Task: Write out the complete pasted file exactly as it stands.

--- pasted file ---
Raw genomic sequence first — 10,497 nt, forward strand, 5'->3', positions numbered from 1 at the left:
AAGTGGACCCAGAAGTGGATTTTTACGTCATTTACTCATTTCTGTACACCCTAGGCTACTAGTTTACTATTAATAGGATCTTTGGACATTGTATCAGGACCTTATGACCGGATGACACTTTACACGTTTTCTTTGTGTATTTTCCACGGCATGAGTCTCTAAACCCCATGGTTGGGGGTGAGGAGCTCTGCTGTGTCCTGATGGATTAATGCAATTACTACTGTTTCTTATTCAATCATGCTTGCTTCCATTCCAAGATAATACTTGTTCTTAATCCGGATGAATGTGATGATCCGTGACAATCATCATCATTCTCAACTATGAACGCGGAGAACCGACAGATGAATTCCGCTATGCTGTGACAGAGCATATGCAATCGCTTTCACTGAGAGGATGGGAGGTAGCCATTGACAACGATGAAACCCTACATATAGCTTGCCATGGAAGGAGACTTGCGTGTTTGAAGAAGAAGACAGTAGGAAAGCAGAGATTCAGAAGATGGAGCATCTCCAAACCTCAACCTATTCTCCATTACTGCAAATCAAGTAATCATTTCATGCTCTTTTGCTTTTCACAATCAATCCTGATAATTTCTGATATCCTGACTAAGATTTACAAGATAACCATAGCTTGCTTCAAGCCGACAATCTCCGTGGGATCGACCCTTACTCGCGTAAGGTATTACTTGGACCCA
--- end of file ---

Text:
Raw genomic sequence first — 10,497 nt, forward strand, 5'->3', positions numbered from 1 at the left:
AAGTGGACCCAGAAGTGGATTTTTACGTCATTTACTCATTTCTGTACACCCTAGGCTACTAGTTTACTATTAATAGGATCTTTGGACATTGTATCAGGACCTTATGACCGGATGACACTTTACACGTTTTCTTTGTGTATTTTCCACGGCATGAGTCTCTAAACCCCATGGTTGGGGGTGAGGAGCTCTGCTGTGTCCTGATGGATTAATGCAATTACTACTGTTTCTTATTCAATCATGCTTGCTTCCATTCCAAGATAATACTTGTTCTTAATCCGGATGAATGTGATGATCCGTGACAATCATCATCATTCTCAACTATGAACGCGGAGAACCGACAGATGAATTCCGCTATGCTGTGACAGAGCATATGCAATCGCTTTCACTGAGAGGATGGGAGGTAGCCATTGACAACGATGAAACCCTACATATAGCTTGCCATGGAAGGAGACTTGCGTGTTTGAAGAAGAAGACAGTAGGAAAGCAGAGATTCAGAAGATGGAGCATCTCCAAACCTCAACCTATTCTCCATTACTGCAAATCAAGTAATCATTTCATGCTCTTTTGCTTTTCACAATCAATCCTGATAATTTCTGATATCCTGACTAAGATTTACAAGATAACCATAGCTTGCTTCAAGCCGACAATCTCCGTGGGATCGACCCTTACTCGCGTAAGGTATTACTTGGACCCA